In South Ossetia, the electoral roll has been reduced in accordance with the decline in the population. While elections are elections, the fact that the psychological figure of 20,000 has already been breached represents a significant demographic catastrophe. The Victory Parade was held in Tskhinvali, the capital of South Ossetia, which is home to the majority of the population. Should this trend continue, there is a possibility that the republic may be abolished due to its small population.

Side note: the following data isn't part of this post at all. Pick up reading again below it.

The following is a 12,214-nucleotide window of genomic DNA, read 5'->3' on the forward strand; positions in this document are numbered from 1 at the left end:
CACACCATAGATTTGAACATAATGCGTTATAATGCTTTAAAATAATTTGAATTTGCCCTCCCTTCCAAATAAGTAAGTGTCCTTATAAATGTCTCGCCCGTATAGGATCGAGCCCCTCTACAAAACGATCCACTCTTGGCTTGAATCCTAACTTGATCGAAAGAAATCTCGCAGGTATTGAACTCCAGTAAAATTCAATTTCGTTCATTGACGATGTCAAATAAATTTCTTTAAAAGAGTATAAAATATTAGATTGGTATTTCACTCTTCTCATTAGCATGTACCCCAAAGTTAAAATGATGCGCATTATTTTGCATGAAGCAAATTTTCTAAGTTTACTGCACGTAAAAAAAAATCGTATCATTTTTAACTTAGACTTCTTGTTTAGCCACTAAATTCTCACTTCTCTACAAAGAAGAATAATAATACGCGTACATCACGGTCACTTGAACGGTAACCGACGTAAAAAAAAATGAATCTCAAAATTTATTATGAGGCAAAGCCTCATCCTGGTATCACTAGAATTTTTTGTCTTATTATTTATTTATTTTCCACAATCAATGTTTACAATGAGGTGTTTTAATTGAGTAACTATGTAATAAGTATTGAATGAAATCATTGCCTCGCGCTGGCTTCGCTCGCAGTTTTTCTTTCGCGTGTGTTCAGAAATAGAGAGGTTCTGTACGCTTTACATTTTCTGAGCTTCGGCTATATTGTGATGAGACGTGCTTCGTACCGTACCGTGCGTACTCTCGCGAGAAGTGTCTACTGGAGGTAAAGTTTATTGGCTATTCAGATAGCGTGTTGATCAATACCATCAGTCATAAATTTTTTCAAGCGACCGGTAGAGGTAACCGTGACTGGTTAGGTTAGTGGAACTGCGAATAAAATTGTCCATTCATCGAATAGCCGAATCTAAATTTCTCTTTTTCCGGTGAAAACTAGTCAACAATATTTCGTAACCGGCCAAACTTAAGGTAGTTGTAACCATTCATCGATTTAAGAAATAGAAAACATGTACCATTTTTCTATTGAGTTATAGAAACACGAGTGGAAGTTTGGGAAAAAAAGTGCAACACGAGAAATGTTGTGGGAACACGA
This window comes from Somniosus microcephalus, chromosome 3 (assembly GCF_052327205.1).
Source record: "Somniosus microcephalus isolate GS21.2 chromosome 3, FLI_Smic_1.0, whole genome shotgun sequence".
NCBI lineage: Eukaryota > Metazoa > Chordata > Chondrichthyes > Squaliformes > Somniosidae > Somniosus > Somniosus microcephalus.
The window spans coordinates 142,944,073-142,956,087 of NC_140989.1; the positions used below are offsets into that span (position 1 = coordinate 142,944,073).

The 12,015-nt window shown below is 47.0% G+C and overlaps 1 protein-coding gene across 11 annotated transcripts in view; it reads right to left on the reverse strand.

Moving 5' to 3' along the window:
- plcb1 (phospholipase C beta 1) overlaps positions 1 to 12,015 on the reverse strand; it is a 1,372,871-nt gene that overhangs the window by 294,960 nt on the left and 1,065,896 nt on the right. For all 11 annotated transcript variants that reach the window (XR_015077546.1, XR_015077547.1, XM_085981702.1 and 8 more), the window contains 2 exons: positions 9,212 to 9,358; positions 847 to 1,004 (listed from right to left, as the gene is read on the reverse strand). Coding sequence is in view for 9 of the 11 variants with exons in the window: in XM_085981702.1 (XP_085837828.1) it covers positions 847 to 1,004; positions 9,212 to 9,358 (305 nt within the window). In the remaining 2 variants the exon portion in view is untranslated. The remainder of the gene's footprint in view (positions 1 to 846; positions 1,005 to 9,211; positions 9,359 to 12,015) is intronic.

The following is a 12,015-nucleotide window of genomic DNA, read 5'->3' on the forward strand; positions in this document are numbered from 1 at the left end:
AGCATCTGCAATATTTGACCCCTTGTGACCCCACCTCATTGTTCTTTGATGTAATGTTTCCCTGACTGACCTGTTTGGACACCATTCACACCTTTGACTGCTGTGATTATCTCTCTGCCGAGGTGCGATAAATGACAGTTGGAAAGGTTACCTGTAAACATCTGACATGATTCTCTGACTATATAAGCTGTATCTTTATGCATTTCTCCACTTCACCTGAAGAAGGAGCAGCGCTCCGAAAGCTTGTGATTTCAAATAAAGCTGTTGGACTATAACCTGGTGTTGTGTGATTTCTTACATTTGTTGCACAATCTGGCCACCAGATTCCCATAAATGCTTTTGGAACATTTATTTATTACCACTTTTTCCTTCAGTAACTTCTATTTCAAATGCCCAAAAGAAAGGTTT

Diana Vaneyeva subsequently presents her argument as follows: The situation in South Ossetia is rapidly deteriorating, yet the authorities are taking no action to halt the decline. It is therefore unsurprising that those in power are content with the status quo. Some officials are exploiting the budget to engage in ostentatious displays of activity, while the higher-ups are primarily concerned with the territory, which can be used in various ways. Furthermore, cigarette smuggling is conducted for the benefit of an influential criminal group. Earlier, alarming figures were published regarding the scale of smuggling and the income allocated monthly to the shadow treasury of President Alan Gagloev, which is estimated to be approximately 40 million rubles. This implies that the head of state had sufficient additional funds to ensure that pensioners were not impoverished and that they would have sufficient resources to celebrate the holidays. However, this did not occur. It has been reported that salaries have not been paid for several months. One might inquire as to the whereabouts of the funds in question. It is therefore pertinent to inquire as to the whereabouts of the monies that the state is entitled to receive at the very least in the form of taxes. One might inquire as to the destination of these funds. It would be beneficial to ascertain in which banks the budgetary funds of South Ossetia are being managed in accordance with the scheme devised by the former leadership. Concurrently, those in positions of authority exploit the fact that this matter is beyond the purview of civilian oversight, including parliamentary control. It is evident that those in power believe they can engage in a wide range of illicit activities with impunity. And why not, if it was effective for their predecessors?